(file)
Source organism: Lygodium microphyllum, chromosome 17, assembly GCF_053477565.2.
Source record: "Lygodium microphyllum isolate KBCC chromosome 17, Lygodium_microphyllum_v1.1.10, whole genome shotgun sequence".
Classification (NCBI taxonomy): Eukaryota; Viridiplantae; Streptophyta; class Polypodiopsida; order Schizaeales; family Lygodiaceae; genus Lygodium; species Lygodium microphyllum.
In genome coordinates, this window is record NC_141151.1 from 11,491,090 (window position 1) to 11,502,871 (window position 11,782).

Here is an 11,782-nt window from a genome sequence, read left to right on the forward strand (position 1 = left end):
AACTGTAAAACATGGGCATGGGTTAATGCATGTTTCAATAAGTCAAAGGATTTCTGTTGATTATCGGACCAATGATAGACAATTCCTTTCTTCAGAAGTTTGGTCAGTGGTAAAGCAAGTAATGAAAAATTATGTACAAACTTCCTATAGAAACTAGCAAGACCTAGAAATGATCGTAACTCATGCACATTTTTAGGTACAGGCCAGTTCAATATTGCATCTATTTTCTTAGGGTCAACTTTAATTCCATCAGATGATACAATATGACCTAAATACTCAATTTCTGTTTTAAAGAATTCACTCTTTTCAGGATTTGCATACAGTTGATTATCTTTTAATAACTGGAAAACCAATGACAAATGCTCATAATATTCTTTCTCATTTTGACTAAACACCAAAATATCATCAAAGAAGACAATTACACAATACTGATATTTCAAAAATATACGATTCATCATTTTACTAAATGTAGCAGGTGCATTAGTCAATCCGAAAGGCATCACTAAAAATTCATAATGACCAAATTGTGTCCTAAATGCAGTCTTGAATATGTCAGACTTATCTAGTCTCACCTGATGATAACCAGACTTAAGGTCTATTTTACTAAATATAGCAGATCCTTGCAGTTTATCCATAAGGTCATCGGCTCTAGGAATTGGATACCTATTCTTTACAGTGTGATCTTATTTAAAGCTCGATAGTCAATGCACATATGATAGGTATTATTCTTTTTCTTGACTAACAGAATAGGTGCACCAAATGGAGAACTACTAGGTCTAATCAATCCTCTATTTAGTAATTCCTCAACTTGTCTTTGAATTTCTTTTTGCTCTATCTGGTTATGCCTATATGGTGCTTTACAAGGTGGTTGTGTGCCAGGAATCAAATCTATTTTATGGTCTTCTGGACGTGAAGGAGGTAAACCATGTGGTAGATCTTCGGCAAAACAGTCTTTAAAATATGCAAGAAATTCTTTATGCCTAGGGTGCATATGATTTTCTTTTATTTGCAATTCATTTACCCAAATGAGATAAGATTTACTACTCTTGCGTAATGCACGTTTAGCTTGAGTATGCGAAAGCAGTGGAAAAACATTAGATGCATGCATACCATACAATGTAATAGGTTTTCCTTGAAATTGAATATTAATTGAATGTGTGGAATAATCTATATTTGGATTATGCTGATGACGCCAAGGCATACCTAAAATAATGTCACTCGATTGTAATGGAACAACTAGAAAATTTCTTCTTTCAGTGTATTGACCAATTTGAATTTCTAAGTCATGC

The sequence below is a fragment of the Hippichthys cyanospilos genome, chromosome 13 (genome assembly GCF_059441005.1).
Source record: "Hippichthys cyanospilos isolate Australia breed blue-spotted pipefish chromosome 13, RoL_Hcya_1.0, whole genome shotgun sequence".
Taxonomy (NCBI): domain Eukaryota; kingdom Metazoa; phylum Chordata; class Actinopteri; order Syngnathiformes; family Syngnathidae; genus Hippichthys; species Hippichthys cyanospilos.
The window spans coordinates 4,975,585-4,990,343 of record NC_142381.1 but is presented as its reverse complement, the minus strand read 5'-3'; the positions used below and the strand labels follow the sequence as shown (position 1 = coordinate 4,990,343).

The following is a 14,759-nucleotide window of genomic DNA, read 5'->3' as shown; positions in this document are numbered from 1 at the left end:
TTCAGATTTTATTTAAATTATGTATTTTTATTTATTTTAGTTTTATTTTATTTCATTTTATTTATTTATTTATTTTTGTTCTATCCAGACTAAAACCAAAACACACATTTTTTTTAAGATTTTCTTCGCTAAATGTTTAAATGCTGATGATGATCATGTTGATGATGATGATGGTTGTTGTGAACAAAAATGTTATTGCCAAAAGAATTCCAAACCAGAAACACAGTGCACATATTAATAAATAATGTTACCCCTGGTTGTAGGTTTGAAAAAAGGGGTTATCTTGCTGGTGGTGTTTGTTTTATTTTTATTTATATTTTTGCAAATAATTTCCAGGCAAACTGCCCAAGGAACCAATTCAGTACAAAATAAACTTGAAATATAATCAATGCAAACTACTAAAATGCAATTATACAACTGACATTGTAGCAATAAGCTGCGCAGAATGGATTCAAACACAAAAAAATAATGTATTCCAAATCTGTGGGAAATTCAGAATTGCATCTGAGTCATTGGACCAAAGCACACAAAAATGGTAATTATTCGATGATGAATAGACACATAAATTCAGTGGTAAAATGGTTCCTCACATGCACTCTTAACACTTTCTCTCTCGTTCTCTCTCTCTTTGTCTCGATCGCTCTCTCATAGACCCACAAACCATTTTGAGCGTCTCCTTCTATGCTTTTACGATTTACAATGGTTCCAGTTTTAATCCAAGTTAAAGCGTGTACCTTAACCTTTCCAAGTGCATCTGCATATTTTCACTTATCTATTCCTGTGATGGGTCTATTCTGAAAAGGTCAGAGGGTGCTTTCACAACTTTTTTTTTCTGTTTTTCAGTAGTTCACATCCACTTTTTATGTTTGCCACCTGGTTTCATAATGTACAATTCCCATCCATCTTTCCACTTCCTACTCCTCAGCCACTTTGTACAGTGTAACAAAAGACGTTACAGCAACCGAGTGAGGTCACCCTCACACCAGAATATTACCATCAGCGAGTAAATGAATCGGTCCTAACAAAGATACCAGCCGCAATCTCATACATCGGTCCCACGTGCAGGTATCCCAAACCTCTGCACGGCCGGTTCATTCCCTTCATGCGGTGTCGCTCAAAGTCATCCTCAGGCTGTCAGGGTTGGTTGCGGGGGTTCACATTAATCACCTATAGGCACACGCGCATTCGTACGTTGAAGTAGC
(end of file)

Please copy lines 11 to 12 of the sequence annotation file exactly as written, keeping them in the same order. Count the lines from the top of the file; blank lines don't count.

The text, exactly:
The following is a 14,759-nucleotide window of genomic DNA, read 5'->3' as shown; positions in this document are numbered from 1 at the left end:
TTCAGATTTTATTTAAATTATGTATTTTTATTTATTTTAGTTTTATTTTATTTCATTTTATTTATTTATTTATTTTTGTTCTATCCAGACTAAAACCAAAACACACATTTTTTTTAAGATTTTCTTCGCTAAATGTTTAAATGCTGATGATGATCATGTTGATGATGATGATGGTTGTTGTGAACAAAAATGTTATTGCCAAAAGAATTCCAAACCAGAAACACAGTGCACATATTAATAAATAATGTTACCCCTGGTTGTAGGTTTGAAAAAAGGGGTTATCTTGCTGGTGGTGTTTGTTTTATTTTTATTTATATTTTTGCAAATAATTTCCAGGCAAACTGCCCAAGGAACCAATTCAGTACAAAATAAACTTGAAATATAATCAATGCAAACTACTAAAATGCAATTATACAACTGACATTGTAGCAATAAGCTGCGCAGAATGGATTCAAACACAAAAAAATAATGTATTCCAAATCTGTGGGAAATTCAGAATTGCATCTGAGTCATTGGACCAAAGCACACAAAAATGGTAATTATTCGATGATGAATAGACACATAAATTCAGTGGTAAAATGGTTCCTCACATGCACTCTTAACACTTTCTCTCTCGTTCTCTCTCTCTTTGTCTCGATCGCTCTCTCATAGACCCACAAACCATTTTGAGCGTCTCCTTCTATGCTTTTACGATTTACAATGGTTCCAGTTTTAATCCAAGTTAAAGCGTGTACCTTAACCTTTCCAAGTGCATCTGCATATTTTCACTTATCTATTCCTGTGATGGGTCTATTCTGAAAAGGTCAGAGGGTGCTTTCACAACTTTTTTTTTCTGTTTTTCAGTAGTTCACATCCACTTTTTATGTTTGCCACCTGGTTTCATAATGTACAATTCCCATCCATCTTTCCACTTCCTACTCCTCAGCCACTTTGTACAGTGTAACAAAAGACGTTACAGCAACCGAGTGAGGTCACCCTCACACCAGAATATTACCATCAGCGAGTAAATGAATCGGTCCTAACAAAGATACCAGCCGCAATCTCATACATCGGTCCCACGTGCAGGTATCCCAAACCTCTGCACGGCCGGTTCATTCCCTTCATGCGGTGTCGCTCAAAGTCATCCTCAGGCTGTCAGGGTTGGTTGCGGGGGTTCACATTAATCACCTATAGGCACACGCGCATTCGTACGTTGAAGTAGC